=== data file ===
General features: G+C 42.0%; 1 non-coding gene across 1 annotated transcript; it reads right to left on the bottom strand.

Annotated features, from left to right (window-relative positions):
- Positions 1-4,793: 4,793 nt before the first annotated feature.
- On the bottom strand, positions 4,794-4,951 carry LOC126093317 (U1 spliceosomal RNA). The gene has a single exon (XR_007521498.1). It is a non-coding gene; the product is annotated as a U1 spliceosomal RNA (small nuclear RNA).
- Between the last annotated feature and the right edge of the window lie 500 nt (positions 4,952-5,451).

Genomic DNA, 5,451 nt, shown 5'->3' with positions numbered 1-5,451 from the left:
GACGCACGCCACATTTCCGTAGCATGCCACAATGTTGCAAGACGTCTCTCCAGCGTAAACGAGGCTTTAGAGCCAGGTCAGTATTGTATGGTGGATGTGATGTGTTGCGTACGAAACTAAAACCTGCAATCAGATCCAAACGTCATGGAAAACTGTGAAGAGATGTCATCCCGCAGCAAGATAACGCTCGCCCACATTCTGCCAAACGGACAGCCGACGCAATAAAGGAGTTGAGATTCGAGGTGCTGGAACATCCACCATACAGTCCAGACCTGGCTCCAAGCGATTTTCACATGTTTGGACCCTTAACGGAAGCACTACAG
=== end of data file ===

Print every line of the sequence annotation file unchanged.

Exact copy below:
General features: G+C 42.0%; 1 non-coding gene across 1 annotated transcript; it reads right to left on the bottom strand.

Annotated features, from left to right (window-relative positions):
- Positions 1-4,793: 4,793 nt before the first annotated feature.
- On the bottom strand, positions 4,794-4,951 carry LOC126093317 (U1 spliceosomal RNA). The gene has a single exon (XR_007521498.1). It is a non-coding gene; the product is annotated as a U1 spliceosomal RNA (small nuclear RNA).
- Between the last annotated feature and the right edge of the window lie 500 nt (positions 4,952-5,451).

Genomic DNA, 5,451 nt, shown 5'->3' with positions numbered 1-5,451 from the left:
GACGCACGCCACATTTCCGTAGCATGCCACAATGTTGCAAGACGTCTCTCCAGCGTAAACGAGGCTTTAGAGCCAGGTCAGTATTGTATGGTGGATGTGATGTGTTGCGTACGAAACTAAAACCTGCAATCAGATCCAAACGTCATGGAAAACTGTGAAGAGATGTCATCCCGCAGCAAGATAACGCTCGCCCACATTCTGCCAAACGGACAGCCGACGCAATAAAGGAGTTGAGATTCGAGGTGCTGGAACATCCACCATACAGTCCAGACCTGGCTCCAAGCGATTTTCACATGTTTGGACCCTTAACGGAAGCACTACAG